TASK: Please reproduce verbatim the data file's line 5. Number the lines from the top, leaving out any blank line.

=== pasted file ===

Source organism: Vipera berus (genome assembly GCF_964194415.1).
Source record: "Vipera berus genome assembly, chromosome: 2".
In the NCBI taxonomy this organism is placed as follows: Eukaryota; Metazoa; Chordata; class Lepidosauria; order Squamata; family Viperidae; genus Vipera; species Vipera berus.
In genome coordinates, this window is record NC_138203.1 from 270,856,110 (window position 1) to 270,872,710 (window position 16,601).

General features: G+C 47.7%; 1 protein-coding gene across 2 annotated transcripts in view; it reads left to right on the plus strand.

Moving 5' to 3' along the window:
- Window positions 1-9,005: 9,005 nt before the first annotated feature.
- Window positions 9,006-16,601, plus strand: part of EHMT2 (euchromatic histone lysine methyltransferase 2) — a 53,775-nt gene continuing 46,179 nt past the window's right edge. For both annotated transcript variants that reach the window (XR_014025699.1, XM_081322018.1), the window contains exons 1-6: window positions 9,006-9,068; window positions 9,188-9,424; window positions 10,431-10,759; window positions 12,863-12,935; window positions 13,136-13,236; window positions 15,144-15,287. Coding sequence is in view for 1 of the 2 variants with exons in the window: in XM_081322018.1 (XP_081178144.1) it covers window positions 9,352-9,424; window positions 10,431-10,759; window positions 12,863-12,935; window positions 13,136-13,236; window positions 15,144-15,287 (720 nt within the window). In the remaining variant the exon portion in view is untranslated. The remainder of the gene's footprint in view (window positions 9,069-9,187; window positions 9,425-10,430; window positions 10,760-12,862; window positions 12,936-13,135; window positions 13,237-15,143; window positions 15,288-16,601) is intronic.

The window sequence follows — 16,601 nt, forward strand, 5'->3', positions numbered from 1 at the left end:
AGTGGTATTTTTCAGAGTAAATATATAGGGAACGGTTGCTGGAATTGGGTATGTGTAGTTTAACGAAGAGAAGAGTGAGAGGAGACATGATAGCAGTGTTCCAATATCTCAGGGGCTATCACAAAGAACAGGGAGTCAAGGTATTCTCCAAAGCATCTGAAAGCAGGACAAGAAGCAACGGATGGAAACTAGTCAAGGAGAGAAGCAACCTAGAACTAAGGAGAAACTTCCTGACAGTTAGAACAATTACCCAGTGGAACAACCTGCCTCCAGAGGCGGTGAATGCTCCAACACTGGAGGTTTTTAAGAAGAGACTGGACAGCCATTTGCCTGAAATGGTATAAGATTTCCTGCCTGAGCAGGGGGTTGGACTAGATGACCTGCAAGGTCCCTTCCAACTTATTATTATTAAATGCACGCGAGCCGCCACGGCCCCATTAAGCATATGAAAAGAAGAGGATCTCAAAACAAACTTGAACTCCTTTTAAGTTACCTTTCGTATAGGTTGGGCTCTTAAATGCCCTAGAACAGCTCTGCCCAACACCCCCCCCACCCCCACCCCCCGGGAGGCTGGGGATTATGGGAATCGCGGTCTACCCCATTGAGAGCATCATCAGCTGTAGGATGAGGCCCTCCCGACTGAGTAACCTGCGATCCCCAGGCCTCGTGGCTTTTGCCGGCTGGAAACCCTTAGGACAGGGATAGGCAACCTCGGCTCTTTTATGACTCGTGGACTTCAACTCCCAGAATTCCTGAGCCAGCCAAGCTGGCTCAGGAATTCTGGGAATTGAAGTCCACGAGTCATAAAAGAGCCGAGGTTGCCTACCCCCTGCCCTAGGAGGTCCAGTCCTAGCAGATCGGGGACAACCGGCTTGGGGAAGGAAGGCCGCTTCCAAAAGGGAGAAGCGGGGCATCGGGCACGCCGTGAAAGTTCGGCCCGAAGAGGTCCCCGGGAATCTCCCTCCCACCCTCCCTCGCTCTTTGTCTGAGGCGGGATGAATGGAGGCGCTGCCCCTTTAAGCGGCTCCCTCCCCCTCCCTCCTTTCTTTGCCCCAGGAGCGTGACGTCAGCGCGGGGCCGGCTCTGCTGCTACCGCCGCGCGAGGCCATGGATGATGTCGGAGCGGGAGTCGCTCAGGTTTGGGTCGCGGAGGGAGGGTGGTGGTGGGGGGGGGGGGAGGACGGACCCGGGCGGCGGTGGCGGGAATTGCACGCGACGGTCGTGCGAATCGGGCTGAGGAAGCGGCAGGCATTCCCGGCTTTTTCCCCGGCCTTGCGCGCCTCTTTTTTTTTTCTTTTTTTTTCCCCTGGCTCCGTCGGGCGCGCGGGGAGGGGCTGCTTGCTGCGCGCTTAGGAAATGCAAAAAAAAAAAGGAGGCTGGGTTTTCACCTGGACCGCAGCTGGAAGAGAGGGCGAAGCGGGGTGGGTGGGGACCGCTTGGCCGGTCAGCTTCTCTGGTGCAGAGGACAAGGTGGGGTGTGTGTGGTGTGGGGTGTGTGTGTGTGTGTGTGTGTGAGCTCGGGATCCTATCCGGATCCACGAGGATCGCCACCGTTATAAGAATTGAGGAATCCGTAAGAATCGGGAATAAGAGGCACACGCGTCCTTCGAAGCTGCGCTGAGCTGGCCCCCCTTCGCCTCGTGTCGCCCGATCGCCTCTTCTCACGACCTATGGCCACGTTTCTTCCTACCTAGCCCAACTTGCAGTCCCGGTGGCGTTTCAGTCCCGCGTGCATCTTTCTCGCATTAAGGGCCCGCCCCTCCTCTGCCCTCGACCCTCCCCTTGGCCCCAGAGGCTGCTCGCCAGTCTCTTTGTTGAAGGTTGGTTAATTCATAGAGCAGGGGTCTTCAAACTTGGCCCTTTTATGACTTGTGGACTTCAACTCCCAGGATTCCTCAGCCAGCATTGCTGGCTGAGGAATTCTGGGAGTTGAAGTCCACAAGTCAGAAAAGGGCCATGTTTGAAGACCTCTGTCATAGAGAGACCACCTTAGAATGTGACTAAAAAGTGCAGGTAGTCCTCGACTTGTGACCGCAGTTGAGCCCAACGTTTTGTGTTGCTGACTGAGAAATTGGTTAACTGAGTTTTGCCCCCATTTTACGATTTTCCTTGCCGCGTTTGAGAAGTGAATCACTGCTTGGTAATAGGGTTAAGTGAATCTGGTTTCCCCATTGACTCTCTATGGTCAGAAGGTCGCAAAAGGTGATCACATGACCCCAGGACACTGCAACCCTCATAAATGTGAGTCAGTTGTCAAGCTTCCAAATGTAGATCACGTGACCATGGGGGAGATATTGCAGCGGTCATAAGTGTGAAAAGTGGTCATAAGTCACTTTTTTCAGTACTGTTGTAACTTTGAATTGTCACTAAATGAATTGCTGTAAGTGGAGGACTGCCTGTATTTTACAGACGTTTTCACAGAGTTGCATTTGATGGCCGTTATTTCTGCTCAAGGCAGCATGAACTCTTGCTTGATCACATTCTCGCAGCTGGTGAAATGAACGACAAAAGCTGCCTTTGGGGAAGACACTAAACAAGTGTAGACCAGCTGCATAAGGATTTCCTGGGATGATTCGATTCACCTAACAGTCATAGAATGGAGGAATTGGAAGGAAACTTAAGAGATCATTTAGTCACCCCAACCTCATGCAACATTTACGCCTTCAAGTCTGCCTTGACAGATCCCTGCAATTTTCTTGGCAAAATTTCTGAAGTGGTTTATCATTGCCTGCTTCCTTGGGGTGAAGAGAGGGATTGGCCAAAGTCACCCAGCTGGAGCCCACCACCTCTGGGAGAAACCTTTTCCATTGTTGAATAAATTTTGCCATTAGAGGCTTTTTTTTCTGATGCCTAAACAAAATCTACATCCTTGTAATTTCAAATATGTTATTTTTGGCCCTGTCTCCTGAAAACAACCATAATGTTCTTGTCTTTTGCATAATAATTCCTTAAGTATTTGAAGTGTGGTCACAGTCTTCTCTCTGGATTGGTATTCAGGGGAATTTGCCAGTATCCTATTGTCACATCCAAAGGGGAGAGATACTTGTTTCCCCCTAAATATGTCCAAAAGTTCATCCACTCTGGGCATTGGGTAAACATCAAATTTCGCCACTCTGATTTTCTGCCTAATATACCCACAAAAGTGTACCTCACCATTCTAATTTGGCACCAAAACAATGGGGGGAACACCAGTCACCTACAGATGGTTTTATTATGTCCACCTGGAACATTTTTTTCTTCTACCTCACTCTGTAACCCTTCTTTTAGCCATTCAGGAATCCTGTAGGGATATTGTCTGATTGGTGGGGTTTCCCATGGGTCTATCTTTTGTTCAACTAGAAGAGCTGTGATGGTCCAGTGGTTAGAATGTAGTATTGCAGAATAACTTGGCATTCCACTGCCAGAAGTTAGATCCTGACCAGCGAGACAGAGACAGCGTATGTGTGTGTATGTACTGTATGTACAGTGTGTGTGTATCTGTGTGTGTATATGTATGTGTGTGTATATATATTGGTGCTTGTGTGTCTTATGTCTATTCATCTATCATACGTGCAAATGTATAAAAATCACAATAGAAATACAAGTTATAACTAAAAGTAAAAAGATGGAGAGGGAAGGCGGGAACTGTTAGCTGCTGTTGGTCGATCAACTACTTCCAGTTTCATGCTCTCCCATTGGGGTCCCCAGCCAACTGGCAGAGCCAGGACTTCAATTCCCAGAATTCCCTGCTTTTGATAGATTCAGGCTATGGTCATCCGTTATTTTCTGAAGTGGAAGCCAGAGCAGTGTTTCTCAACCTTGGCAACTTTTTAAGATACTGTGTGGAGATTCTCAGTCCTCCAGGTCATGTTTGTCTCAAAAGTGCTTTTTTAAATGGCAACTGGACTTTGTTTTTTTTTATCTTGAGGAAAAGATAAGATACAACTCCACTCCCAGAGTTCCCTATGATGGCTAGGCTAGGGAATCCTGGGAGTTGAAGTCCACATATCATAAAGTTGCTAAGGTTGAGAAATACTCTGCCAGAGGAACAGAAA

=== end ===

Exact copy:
General features: G+C 47.7%; 1 protein-coding gene across 2 annotated transcripts in view; it reads left to right on the plus strand.